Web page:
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Friday Financial Five –December 21st, 2012

Friday, December 21, 2012

 

Rhode Island’s population decline

It’s disappointing, but not surprising, that Rhode Island lost .03 percent of its population from July 2011 to July 2012, according to the U.S. Census Bureau. Over five thousand people left for other states, undoubtedly some of them job seekers or retirees looking for a more tax favorable climate. As one of two states to see the population reduced over that time period, it reinforces the point that Rhode Island needs change to attract workers and keep the population growing.

No deal yet on the fiscal cliff

It appears that both sides are close and with roughly a week left in 2012 to negotiate, a deal should get done. John Boehner and Grover Norquist have blessed plans that would raise income tax rates. Now it’s a matter of finding a plan that both sides hate equally, meaning there have been sufficient tax increases and spending cuts. The only certainty to come from this mess so far is the need for Congressional term limits.

Housing up again nationally

A continued encouraging trend is the increase in national home sales. The median price of single family homes was up over 10 percent in November from a year ago, a huge jump. There are fewer homes on the market creating bidding wars, and the increased prices have resulted in a jump in consumer confidence. It’s vital that fiscal cliff discussions are resolved in a way that doesn’t impede the extremely important housing recovery.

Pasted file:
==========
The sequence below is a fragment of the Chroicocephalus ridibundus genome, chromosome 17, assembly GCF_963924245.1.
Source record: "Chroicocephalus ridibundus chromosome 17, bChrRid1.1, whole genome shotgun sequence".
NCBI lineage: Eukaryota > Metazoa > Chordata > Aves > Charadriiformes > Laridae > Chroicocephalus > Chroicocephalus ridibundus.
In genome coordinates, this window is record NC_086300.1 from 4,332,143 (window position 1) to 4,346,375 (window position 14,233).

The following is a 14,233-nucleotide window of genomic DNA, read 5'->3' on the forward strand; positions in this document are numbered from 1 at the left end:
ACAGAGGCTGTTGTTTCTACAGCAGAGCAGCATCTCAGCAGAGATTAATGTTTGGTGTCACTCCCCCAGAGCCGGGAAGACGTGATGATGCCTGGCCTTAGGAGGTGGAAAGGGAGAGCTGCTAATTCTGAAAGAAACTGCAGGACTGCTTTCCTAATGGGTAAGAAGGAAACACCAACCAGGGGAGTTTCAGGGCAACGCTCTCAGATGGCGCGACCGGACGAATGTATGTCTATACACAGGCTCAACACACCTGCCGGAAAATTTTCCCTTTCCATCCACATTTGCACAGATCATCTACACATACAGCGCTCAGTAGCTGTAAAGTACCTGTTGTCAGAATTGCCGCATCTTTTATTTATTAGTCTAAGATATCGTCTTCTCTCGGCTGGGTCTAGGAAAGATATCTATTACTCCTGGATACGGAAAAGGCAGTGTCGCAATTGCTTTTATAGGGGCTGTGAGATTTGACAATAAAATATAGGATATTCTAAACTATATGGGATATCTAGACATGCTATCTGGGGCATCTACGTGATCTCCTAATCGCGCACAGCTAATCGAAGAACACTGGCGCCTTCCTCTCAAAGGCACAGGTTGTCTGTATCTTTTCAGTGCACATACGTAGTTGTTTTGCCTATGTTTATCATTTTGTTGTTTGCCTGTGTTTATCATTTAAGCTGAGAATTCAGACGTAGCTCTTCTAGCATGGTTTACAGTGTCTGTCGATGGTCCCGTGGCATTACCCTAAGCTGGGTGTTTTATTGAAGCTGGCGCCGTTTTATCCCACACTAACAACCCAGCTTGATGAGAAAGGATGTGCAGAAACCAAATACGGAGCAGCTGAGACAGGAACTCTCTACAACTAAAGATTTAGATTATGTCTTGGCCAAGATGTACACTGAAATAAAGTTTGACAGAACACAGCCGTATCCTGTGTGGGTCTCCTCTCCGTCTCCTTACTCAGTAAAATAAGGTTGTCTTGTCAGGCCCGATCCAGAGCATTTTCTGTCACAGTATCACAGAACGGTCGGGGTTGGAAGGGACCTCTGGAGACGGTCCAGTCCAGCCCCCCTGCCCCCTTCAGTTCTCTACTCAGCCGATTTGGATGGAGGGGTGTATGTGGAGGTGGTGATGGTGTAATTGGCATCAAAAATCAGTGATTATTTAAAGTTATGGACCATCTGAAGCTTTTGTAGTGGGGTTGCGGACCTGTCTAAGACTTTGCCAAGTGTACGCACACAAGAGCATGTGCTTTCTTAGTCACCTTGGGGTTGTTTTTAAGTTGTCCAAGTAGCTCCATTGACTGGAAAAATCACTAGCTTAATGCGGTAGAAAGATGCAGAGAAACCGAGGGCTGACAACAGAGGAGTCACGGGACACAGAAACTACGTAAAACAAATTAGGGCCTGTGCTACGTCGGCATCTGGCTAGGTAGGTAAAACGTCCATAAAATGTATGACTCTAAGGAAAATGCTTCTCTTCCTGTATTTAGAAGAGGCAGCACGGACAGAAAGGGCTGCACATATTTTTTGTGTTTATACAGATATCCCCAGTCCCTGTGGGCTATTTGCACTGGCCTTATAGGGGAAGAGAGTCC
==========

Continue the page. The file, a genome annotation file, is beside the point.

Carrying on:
A holiday gift that will not be returned

Estate planning attorneys have never been so popular. Right now, high net worth individuals have to plan for the estate tax exemption decreasing from the current level to $1 million in 2013. While the estate planning picture remains in flux, one reliable strategy to reduce the size of an estate is utilizing a $13,000 gift, which negates the need for a gift tax return. Next year, this number increases to $14,000.

Texas messes with high college costs

Rising education costs have inspired some Texas universities to offer mainly online curriculum with yearly tuition around $2,500. Instead of paying $200,000 to get a degree in engineering, math, or science, you can graduate for the bargain price of $10,000. There is a breaking point where people simply can’t or won’t pay outrageous sums for goods and services. Hopefully, this is just the beginning of strategies employed to drive down the average cost of college.

Dan Forbes is a regular contributor on financial issues. He is a CFP Board Ambassador. He leads the firm Forbes Financial Planning, Inc in Providence, RI and can be reached at dforbes@forbesplanning.com.
 

 

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